Before the initiative began, potential bidders for a public procurement project were given less than a week to prepare before they make a bid. A public notice for bidder eligibility and required documents would be posted at the website of Public Procurement Service of Korea with 5-7 days of bidding period. There was no way for a potential bidder to know which ministry or agency was planning what kind of bidding project when. Obviously, a week was not long enough for potential bidders to review in detail the public notice or request for proposal. The result was that bidders placed a bid without a full consideration of the deal, and sometimes they find that they are unable to perform the project as proposed after signing a contract.
Another issue of the bidding process was that no information about a procurement project, or contract signed for the project (e.g. winning bidder, contract amount, progress made, payment date, etc.) was disclosed before or after the public notice. This often led to a public perception that there may be something fishy going on behind the scene. In fact, bribery or other corruption scandals surrounding a contract for a public project were not unknown in Korea, so the public perception was not entirely groundless.
What was worse, the lack of transparency in contract information affected subcontractors. The timing when the advance payment or progress payment was made was kept from the public, which resulted in such cases where the main contractor delayed or refused to pay the subcontractor, citing non-payment from the client, even though the client already made the payment for the project in time. In addition, since there was no information available about a contract, it was difficult to know where the construction site is (for a construction project) or who is overseeing the progress on site.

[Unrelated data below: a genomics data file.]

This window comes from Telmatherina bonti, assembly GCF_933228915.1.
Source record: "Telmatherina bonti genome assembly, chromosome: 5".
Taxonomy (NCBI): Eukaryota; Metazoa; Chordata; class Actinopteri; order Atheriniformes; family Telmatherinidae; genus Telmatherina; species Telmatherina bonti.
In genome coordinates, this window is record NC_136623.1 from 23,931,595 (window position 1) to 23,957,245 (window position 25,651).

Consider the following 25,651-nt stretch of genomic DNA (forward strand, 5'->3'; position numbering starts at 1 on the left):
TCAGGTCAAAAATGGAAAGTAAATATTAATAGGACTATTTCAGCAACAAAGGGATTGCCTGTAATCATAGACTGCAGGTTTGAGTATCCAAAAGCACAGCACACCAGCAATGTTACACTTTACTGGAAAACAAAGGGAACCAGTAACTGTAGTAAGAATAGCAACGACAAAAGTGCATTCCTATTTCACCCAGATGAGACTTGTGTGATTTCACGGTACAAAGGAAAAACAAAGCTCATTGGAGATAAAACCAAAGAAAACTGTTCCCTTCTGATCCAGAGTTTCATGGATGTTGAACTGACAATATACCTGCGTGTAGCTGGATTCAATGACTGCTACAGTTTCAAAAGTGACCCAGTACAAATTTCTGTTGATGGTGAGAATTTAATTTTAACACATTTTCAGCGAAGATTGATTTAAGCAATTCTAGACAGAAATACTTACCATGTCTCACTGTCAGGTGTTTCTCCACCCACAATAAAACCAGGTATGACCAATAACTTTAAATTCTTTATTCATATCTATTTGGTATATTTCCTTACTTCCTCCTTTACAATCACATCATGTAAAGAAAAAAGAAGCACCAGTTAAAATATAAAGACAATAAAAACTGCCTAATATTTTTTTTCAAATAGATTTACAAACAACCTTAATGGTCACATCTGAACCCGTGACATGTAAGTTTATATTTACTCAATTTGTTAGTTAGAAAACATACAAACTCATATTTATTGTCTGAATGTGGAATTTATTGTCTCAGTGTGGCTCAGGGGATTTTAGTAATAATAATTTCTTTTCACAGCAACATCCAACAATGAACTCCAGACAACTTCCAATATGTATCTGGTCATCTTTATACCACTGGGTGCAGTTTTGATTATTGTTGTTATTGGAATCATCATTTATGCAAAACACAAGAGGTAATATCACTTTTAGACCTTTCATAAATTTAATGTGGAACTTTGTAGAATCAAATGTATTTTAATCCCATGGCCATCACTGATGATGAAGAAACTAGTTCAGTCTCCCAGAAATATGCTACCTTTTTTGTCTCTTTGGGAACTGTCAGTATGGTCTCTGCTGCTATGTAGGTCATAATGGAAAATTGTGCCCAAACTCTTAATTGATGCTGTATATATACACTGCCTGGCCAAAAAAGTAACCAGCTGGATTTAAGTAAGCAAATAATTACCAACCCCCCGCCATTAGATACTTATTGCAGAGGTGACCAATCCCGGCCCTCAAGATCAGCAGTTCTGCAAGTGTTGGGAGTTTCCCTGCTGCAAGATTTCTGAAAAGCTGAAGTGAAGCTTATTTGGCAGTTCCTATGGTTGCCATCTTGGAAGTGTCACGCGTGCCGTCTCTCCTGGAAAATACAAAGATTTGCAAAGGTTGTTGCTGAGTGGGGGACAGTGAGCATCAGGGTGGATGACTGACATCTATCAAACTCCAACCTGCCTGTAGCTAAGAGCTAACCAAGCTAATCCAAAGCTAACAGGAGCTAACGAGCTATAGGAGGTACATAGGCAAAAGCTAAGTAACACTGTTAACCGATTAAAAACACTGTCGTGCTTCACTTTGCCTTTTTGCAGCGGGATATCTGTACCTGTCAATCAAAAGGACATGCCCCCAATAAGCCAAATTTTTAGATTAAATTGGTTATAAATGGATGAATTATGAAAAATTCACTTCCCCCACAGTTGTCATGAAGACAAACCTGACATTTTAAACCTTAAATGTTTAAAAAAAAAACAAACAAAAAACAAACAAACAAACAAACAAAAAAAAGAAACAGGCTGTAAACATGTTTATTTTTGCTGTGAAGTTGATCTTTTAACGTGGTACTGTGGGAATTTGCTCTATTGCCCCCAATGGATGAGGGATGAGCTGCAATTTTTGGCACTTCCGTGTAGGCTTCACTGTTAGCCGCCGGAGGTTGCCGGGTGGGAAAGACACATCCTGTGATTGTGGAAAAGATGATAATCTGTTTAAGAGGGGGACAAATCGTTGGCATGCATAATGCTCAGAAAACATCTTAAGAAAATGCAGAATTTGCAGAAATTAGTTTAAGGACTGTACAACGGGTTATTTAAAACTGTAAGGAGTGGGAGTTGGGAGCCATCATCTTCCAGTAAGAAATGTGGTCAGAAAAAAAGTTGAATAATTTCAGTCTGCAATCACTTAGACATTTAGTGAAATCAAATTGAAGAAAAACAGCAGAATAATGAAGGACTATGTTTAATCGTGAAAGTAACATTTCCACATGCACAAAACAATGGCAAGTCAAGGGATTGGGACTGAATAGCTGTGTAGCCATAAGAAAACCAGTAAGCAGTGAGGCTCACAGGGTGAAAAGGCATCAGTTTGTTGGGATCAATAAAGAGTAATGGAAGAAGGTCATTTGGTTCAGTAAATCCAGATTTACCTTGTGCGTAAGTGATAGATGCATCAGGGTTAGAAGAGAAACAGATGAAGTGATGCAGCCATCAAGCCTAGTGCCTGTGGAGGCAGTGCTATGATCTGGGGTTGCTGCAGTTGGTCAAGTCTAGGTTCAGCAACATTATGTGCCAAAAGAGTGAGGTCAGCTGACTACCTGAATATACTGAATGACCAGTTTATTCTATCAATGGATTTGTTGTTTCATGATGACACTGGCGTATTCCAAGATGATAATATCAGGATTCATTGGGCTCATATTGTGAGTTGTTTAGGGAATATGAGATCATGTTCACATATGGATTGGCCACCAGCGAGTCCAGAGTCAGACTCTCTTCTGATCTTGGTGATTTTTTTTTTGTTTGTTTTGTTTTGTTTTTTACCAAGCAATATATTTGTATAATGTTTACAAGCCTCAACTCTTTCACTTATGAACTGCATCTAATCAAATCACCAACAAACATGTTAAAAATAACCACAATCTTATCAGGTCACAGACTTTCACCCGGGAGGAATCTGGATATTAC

Bidders also experienced inconvenience monitoring several different websites not to miss a notice for a public procurement bid, since the information was disclosed not at a single site but through various channels, depending on the client (website of Public Procurement Service, Gyeonggi Net website, etc.).
In order to remove the factors causing inconveniences and enhance transparency in execution of public procurement projects, the local government of Gyeonggi Province of Korea decided to list up all the bidding or contract project to be initiated by Gyeonggi Province and affiliated agencies or institutes for a period of one year and disclose the information at the start of year. In early January, public procurement projects and their details are published online at Gyeonggi Net website (www.gg.go.kr). Also the information online is updated with further details about the actual contract and payment information later, so that others may know about the project progress.